This guide will show you what counts as a business prepaid expense in the UK, how to record one in your cash account, and the penalties you can incur.
The Definition of Prepayment
A prepayment is as straightforward as it sounds. If you pay for a bill before the due date stated on the invoice, then you’ve made a prepayment. You can make a prepayment for bills, operating expenses, or non-operating expenses.
However, despite their simplicity, there are several different ways a prepayment can be made. Plus, you could even incur a prepayment penalty in certain situations.
What Can You Make a Prepayment On?
As a corporation, there are several things you can make a prepayment on. Basically, any form of debt that your business has gained can be paid off as a prepayment. Besides paying off business loans early, this includes paying for your lines of credit, wages, rent, and goods and services.
When a corporation uses a prepayment to cover goods, any item purchased is considered a current asset. Once the good or service has been used, the current asset gets reclassified as a regular expense.
Other Types of Prepayments
Besides corporate prepayments, you can also get individual prepayments as well as tax prepayments within the world of business.
Individuals within a corporation can also make their own prepayments. For example, if an individual uses a credit card, they may end up prepaying their credit card balance.
Although it may not seem like it, you are making prepayments whenever you pay taxes. Tax day normally falls on the 15th of April each year. Whenever you pay taxes on this day, you’re paying for them in advance for the next year.
Prior to the 15th of April, business-owning taxpayers need to calculate how much they owe and pay the calculated amount to HMRC (as shown in this calculating taxable profits article by Gov.UK). Calculating how much tax you can be done through traditional accounting or cash basis accounting.
If you don’t prepay any tax (or don’t pay enough), you will incur penalties. On the other hand, if you pay too much tax, the excess will be paid back to you through a tax refund.
Although paying back a business loan long before the due date shouldn’t be a reason for being penalized, it sometimes is. Banks give out loans in order to profit off the interest you pay. If you pay your loan back too early, the bank won’t have gained enough interest from you.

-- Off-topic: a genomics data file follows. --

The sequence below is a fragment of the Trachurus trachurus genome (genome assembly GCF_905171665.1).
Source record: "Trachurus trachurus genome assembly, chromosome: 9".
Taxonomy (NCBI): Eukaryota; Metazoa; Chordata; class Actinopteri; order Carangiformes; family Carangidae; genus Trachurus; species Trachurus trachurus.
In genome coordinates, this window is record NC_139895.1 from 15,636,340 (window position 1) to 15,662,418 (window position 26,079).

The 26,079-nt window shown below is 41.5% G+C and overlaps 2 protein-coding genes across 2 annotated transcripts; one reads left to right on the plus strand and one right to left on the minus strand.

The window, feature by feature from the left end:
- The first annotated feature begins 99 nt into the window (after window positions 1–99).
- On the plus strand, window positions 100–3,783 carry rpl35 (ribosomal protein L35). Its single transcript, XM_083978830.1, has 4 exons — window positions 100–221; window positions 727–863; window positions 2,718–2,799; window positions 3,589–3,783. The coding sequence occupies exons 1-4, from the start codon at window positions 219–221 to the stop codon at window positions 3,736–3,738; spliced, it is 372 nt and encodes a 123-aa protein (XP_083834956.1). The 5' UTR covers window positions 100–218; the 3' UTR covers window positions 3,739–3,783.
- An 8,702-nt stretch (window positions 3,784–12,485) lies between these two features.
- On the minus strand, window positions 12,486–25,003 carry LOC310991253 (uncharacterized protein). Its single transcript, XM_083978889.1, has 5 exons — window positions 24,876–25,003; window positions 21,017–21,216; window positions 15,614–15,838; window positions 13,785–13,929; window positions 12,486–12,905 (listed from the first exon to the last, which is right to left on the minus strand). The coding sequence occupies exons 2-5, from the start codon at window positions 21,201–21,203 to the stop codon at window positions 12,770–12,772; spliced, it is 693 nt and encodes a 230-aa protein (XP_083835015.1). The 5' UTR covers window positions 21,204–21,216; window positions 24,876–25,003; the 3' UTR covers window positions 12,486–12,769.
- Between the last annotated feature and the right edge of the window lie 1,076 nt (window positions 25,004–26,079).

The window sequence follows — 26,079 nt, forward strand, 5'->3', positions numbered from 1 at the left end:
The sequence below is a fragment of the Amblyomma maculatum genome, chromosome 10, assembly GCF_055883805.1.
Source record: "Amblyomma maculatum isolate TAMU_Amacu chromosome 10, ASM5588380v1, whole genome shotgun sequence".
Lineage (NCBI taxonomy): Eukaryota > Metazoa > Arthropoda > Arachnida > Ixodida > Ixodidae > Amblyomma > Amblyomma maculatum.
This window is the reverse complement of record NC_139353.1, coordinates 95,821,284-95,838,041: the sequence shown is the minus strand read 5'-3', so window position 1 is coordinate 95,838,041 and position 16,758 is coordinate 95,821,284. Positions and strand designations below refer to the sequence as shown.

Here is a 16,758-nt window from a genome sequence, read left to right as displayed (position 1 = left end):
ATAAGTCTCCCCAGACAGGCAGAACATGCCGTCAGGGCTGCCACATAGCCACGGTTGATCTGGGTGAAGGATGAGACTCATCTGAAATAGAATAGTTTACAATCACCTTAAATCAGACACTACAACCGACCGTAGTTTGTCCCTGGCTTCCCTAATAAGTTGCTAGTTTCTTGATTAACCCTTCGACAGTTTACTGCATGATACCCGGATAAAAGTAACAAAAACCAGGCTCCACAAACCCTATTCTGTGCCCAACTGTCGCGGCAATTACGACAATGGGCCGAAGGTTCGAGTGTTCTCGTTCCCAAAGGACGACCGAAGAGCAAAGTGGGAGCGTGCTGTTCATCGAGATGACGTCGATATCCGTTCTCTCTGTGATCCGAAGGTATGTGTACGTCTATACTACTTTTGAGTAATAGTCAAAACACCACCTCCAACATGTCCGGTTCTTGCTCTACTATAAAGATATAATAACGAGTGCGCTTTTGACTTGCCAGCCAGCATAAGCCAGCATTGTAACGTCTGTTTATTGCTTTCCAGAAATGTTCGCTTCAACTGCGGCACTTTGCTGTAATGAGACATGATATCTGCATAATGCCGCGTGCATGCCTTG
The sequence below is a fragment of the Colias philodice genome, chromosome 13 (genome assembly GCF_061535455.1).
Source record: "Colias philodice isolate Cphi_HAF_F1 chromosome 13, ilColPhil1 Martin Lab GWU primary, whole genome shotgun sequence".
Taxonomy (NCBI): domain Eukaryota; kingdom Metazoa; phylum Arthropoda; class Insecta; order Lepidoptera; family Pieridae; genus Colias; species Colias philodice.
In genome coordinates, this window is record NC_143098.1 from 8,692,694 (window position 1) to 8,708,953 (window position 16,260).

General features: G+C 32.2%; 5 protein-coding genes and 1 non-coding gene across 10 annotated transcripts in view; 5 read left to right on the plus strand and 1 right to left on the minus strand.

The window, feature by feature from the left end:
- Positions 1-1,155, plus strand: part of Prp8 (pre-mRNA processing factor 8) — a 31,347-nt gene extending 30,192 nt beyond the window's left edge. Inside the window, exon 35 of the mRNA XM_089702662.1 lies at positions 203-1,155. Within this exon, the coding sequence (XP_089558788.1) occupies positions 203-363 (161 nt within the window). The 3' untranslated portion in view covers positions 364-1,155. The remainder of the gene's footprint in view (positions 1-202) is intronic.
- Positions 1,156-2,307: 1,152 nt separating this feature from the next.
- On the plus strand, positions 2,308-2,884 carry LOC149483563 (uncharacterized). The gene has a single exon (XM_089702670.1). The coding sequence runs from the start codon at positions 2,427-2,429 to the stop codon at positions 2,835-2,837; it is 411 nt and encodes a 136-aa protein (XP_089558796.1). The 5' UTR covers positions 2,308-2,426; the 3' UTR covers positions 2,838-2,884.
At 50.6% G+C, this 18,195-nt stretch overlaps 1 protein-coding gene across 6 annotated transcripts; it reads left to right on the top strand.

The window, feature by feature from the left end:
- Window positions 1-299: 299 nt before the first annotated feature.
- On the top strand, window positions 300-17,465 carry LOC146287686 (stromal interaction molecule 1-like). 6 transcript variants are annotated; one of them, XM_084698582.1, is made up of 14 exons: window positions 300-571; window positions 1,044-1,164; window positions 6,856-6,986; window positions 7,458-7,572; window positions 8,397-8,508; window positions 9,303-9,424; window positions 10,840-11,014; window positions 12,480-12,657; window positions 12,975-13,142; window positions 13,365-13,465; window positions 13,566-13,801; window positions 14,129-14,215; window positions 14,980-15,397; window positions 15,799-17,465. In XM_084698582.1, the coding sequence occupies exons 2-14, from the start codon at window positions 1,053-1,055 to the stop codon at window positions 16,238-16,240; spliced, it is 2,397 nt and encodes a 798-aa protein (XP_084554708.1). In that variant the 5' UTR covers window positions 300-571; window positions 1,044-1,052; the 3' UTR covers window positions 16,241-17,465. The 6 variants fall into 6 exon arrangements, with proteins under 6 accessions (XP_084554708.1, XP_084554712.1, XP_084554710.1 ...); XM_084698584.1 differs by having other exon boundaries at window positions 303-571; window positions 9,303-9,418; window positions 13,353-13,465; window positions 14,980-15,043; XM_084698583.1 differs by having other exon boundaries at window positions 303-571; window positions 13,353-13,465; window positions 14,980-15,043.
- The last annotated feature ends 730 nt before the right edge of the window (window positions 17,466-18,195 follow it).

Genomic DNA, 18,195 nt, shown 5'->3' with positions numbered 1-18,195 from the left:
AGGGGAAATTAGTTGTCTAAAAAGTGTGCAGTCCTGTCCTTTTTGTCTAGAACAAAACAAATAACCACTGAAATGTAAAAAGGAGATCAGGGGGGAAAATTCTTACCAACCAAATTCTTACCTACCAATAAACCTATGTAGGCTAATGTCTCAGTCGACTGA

Some banks will impose a prepayment penalty in some instances of early repayments. This way, the banks can still make money through lending.
Before you make a prepayment, you should check your repayment schedule.
Prepayment Accounting and Balance Sheets
Whenever you make a prepayment, you need to record it in a specific way on your company’s balance sheet.
Start by recording the invoice or the payment when you receive it onto a prepayments balance sheet. When you receive the goods, you can move the prepayment over to your profit and loss account. The paying off of the prepaid expense will then be classed as a day-to-day running cost.
If you have not received the goods by the end of the financial year, they should be recorded as prepayments on the balance sheet. They should not be recorded as costs on the profit and loss account.
It’s important not to record a prepayment on your balance sheet as a lump sum, even if you record it accurately in the month you made the payment. Your profit margins and income statement will be affected and it will reflect poorly on your cash flow.
Prepayments are when you pay in advance for goods, services, or other assets to use within a future period. Instead of spreading the cost over several months up until the repayment deadline, you can cover the entire cost before it’s due.
Whether you need to make a prepayment at an individual, tax-payer, or corporate level (or pay for an operating or non-operating expense in advance), you should hire an accountant to take care of the process for you.
Also see: Top 21 UK Prepaid Business Expense Cards